So far in the 2020 cycle, the RNC, NRSC, and NRCC have raised 28.2% more than the DNC, DSCC, and DCCC ($176.3 million to $132.7 million).
Each week, we report the number of pageviews received by 2020 presidential campaigns on Ballotpedia. These numbers show which candidates are getting our readers’ attention.
Sen. Kamala Harris’ campaign page on Ballotpedia received 3,772 pageviews for the week of July 13-20.
Harris’ pageview figure represents 9 percent of the pageviews for all Democratic candidates during the week. Former Vice President Joe Biden had 8.8 percent of the candidate pageviews for the week, while Sen. Elizabeth Warren had 7.1 percent.
Three in five of the Democratic campaigns’ pageviews increased this week with Biden and Sen. Bernie Sanders both logging an increase of approximately 16 percent each.
The top three candidates in lifetime pageviews are South Bend Mayor Pete Buttigieg with 90,329, entrepreneur Andrew Yang with 75,963, and Harris with 75,621.
On the GOP side, former Massachusetts Gov. Bill Weld had 9,867 pageviews this week to President Donald Trump’s 1,459.
A three-judge panel of the United States Court of Appeals for the District of Columbia Circuit on Tuesday unanimously reversed and vacated a lower court decision that blocked provisions of President Donald Trump’s (R) three civil service executive orders.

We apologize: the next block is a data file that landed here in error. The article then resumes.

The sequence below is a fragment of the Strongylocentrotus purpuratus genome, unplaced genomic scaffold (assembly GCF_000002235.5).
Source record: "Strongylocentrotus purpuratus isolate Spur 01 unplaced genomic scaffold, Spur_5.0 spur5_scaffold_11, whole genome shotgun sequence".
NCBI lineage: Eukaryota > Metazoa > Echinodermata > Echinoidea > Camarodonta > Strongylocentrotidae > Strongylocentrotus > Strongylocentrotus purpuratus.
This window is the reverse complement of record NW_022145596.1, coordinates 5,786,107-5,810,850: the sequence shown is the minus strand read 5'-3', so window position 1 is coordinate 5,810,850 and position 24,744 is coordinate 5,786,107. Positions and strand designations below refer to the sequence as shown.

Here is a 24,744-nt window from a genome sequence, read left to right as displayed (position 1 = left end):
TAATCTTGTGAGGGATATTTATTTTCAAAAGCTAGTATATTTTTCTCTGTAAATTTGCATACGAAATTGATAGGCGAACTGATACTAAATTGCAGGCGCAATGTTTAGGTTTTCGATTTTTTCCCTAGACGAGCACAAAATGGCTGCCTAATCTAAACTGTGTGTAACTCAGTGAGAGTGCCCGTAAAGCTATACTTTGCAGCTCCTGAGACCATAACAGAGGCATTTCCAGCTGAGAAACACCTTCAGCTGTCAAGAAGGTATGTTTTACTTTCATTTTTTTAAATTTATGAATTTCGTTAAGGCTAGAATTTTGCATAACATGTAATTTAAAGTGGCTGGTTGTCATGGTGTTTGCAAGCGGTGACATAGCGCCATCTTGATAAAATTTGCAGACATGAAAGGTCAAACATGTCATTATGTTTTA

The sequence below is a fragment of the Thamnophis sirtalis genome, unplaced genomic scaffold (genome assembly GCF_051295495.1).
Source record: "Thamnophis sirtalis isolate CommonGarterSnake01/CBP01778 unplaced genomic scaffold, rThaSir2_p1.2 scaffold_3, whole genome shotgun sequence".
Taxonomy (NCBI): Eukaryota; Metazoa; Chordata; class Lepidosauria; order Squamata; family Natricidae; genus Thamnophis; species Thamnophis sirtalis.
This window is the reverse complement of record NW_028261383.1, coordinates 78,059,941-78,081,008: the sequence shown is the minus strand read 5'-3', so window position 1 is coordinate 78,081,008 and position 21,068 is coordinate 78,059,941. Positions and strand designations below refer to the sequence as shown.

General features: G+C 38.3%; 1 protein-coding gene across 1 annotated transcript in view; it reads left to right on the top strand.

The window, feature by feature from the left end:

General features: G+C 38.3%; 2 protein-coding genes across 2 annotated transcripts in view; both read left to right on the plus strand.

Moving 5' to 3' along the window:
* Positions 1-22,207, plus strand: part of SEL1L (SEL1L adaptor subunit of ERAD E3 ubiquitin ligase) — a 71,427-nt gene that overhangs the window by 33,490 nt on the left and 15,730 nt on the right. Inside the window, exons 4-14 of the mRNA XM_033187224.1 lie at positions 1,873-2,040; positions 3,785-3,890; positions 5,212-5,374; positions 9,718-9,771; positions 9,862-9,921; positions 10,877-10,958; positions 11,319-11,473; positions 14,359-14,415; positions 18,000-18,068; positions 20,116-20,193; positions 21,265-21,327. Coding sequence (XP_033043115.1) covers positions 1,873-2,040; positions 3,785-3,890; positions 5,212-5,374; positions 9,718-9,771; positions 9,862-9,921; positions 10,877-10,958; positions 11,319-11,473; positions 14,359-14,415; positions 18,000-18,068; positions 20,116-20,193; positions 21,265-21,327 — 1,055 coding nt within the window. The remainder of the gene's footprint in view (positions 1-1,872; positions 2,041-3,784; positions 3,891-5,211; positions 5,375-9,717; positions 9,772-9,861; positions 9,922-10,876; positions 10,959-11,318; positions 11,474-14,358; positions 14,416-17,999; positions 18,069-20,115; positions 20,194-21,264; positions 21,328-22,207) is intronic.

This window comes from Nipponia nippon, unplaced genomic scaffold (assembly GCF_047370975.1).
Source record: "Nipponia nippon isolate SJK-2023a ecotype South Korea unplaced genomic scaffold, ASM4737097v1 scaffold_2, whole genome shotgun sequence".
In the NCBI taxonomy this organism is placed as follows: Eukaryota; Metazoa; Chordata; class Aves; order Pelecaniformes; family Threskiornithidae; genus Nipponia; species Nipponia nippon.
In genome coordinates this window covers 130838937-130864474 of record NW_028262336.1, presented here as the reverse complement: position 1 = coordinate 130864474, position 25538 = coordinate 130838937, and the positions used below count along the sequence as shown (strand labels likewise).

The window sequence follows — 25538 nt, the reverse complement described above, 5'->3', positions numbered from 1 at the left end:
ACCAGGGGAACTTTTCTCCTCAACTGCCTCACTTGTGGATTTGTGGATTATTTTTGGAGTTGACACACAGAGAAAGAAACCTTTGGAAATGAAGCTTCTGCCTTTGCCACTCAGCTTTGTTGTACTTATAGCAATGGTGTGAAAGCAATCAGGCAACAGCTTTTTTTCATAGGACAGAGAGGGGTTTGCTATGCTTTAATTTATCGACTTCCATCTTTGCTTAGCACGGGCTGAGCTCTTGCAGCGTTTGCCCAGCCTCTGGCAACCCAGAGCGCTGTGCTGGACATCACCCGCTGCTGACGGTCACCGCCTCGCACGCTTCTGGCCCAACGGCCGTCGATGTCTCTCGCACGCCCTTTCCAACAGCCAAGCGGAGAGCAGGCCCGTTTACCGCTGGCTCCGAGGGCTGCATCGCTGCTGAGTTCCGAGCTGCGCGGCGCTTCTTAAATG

President Trump issued the civil service executive orders (E.O. 13837, E.O. 13836, and E.O.13839) in May 2018. The orders include proposals aimed at facilitating the removal of poor-performing federal employees and streamlining collective bargaining procedures.
The judges held that the lower court did not have jurisdiction to rule on the merits of the executive orders and that the plaintiffs should have brought the case before the Federal Labor Relations Authority (FLRA) as required by the Federal Service Labor-Management Relations Statute (FSLMRS).
The American Federation of Government Employees (AFGE) and sixteen other federal labor unions challenged the executive orders in four consolidated lawsuits. The unions argued that the president does not have the authority to issue executive orders impacting labor relations; that the executive orders violate the Constitution’s Take Care Clause and the First Amendment right to freedom of association; and that the executive orders violate provisions of the FSLMRS.
Judge Ketanji Brown Jackson of the United States District Court for the District of Columbia held in August 2018 that the district court had jurisdiction over the case. Jackson upheld the president’s authority to issue executive orders in the field of labor relations, but enjoined Trump administration officials from implementing nine provisions of the executive orders that she claimed unlawfully restricted the use of union official time in violation of the FSLMRS.